Fort Wayne ‘Corporate Zone’ Makeover Aims to Boost Small Businesses and Entrepreneurs | News, Sports, Jobs

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Valbruna Slater Steel invested $ 45.5 million in its Taylor Street plant between 2012 and 2016, saving $ 1.44 million in taxes – by far the most invested during this period by any area company. company, which includes Mullinex Packages, OmniSource, Rea Magnet Wire, and Deister Machine Co. (file photo by Kevin Leininger of News-Sentinel.com)

The city’s 4-square-mile corporate zone is fast becoming the 6-square-mile Summit City entrepreneur and business district. (Image courtesy City of Fort Wayne)

Established in 1984 to boost the economy in the city’s aging industrial core, the Fort Wayne Urban Enterprise Association was scheduled to close at the end of 2018. Instead, with help from state and government lawmakers. city ​​council, it seems ready for a new life, a bigger footprint and a new mission adapted to the needs of the 21st century.

The Council is considering a bill introduced this week that would expand the 3.99 square mile corporate zone to the 6.0 square mile “Summit City Entrepreneurs and Business District (SEED)” a district similar to Lafayette, was cleared earlier this week by the General Assembly of Indiana. Although the original mission and boundaries of the corporate area are incorporated into the proposal, SEED would build on the achievements of the past 33 years by including some of the city’s traditional trade corridors and targeting small business creation and other entrepreneurial activities.

And it will do so with the help of a $ 1 million annual grant over five years that city officials hope will help attract additional jobs and investment to the area.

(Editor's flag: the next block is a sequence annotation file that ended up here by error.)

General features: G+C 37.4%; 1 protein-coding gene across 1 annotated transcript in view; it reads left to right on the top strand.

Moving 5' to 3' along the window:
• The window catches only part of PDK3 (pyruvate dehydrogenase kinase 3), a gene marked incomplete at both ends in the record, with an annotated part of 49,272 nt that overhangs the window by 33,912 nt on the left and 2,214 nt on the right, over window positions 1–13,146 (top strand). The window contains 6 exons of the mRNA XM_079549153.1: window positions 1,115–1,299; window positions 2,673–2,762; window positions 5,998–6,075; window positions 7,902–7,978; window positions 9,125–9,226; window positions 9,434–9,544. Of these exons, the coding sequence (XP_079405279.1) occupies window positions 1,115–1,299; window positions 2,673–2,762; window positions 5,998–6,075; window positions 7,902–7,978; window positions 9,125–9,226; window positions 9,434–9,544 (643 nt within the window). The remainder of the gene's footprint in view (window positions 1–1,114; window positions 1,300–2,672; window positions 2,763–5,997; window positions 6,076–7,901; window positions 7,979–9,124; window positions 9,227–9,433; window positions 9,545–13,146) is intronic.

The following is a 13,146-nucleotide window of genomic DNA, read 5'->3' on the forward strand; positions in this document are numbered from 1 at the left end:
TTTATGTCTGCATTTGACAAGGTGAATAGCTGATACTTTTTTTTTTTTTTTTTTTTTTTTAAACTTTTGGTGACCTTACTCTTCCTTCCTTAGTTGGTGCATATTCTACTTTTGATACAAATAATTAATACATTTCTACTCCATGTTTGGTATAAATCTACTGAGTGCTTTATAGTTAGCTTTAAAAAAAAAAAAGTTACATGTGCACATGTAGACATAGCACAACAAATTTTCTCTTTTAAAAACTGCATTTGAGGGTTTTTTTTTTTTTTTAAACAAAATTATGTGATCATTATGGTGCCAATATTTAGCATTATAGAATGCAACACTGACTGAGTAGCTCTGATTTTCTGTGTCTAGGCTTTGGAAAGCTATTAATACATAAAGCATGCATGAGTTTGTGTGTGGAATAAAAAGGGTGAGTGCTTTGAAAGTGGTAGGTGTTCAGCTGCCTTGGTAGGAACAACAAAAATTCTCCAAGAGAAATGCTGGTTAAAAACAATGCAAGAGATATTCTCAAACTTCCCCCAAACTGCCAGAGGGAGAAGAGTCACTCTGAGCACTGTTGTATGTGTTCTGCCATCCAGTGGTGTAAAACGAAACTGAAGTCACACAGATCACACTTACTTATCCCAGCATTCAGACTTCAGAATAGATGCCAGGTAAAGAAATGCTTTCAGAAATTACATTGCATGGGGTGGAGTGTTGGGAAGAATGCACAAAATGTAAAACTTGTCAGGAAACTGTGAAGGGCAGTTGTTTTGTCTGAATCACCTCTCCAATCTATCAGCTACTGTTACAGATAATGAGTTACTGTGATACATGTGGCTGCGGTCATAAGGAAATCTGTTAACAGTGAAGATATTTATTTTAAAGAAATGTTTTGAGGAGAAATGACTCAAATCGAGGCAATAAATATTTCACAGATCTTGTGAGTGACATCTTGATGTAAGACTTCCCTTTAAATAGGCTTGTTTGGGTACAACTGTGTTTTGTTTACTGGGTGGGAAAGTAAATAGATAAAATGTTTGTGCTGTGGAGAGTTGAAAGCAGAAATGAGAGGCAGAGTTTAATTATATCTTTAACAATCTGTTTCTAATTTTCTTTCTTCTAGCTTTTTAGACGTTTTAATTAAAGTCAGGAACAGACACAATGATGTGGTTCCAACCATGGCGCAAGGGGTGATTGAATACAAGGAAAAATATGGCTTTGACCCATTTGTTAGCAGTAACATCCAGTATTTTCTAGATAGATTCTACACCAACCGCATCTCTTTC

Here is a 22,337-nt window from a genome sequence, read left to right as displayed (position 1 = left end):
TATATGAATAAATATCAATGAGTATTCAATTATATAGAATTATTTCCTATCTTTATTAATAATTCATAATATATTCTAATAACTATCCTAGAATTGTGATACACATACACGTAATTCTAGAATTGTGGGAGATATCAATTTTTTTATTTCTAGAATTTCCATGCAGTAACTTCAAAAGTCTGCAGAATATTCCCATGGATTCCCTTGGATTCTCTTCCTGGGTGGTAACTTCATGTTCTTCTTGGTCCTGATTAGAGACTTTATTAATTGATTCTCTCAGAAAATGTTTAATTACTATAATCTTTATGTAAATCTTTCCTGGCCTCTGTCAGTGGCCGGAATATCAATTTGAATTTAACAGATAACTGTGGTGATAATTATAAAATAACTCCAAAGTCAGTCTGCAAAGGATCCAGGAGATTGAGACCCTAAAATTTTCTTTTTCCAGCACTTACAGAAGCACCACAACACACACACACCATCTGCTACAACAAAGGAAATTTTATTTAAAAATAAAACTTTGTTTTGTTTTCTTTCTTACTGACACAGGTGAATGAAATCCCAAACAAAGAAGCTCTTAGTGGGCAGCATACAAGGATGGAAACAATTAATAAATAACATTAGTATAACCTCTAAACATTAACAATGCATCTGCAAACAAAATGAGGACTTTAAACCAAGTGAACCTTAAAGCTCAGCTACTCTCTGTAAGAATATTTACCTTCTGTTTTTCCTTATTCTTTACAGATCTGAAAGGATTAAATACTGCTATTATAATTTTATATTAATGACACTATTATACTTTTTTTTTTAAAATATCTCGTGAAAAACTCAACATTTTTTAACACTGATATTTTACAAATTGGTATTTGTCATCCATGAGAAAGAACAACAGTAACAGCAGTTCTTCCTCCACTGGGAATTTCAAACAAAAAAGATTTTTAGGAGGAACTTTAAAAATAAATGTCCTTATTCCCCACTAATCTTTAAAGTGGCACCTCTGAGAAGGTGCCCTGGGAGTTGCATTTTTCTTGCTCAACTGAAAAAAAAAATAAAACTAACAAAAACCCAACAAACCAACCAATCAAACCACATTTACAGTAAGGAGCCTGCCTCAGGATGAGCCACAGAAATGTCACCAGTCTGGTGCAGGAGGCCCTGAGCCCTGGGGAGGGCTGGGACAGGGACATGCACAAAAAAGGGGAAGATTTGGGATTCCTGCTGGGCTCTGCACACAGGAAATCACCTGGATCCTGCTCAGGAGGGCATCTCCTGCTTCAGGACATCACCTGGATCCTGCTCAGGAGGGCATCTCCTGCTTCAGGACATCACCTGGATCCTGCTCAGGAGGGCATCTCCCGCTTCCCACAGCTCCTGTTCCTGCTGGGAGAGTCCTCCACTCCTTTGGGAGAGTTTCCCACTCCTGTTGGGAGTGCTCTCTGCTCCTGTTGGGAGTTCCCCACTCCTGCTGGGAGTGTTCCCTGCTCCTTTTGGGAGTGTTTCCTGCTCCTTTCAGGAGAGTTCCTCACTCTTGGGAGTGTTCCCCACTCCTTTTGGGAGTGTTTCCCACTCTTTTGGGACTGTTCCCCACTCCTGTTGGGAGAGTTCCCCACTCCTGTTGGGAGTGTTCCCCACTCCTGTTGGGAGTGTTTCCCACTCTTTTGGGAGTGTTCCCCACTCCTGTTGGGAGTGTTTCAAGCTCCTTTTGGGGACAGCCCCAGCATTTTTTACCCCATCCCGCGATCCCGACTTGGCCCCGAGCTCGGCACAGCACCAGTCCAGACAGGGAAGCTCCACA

“The state almost let (the corporate zone) go to bed, but Fort Wayne and Lafayette said they shouldn’t be looking at them all the same. Two were doing good things, ”said Greg Leatherman, the city’s director of community development. “So they extended it as part of a five-year pilot program that focused more attention on (corporate) start-ups. It will be up to us to put (the money) where it will do the most good.

Businesses in the current corporate zone are entitled to a number of benefits, including tax deductions on property and property improvements and tax credits for improvement loans and for hiring residents of the area. zoned. According to city spokeswoman Mary Tyndall, between 2012 and 2016, average annual employment in the area was 2,974, with an average salary of $ 42,962, slightly above the local average.

Meanwhile, an average of $ 21.7 million in new capital has been invested in the area, aided by $ 1,416,763 in average annual local incentives that the Enterprise Association provides through a 20 percent valuation of benefits. provided to businesses in the area. The association also operates an ‘incubator’ for start-up businesses on Wayne Trace, helps with lighting, sidewalks and graffiti removal, and offers business loans, neighborhood grants and a college scholarship program. for residents of the area.

None of this would change in 2019 if the board were to crash SEED. As to how best to use that $ 5 million from the state, however, that will be up to the 12-member corporate zone board of directors, which will work with the state to develop guidelines that could allow start-up capital, loans, serve as matching funds for grants or in other ways yet to be determined.

“We want to see a fill of new businesses along our corridors and where the gaps are. I’m delighted, ”said Gina Kostoff, Executive Director of the Enterprise Association. Many added corridors, such as Bluffton Road, Calhoun Street, Fairfield Avenue, Broadway, South Anthony Boulevard and parts of Coliseum Boulevard have already been designated “economic revitalization zones” by the city. Coliseum, Leatherman noted, is struggling to fill vacant big-box stores, but the program could also help projects already on the table, such as the redevelopment of General Electric’s former campus.

If SEED develops the economy here and in Lafayette as hoped, Leatherman said, other corporate areas of the state could undergo a similar transformation.

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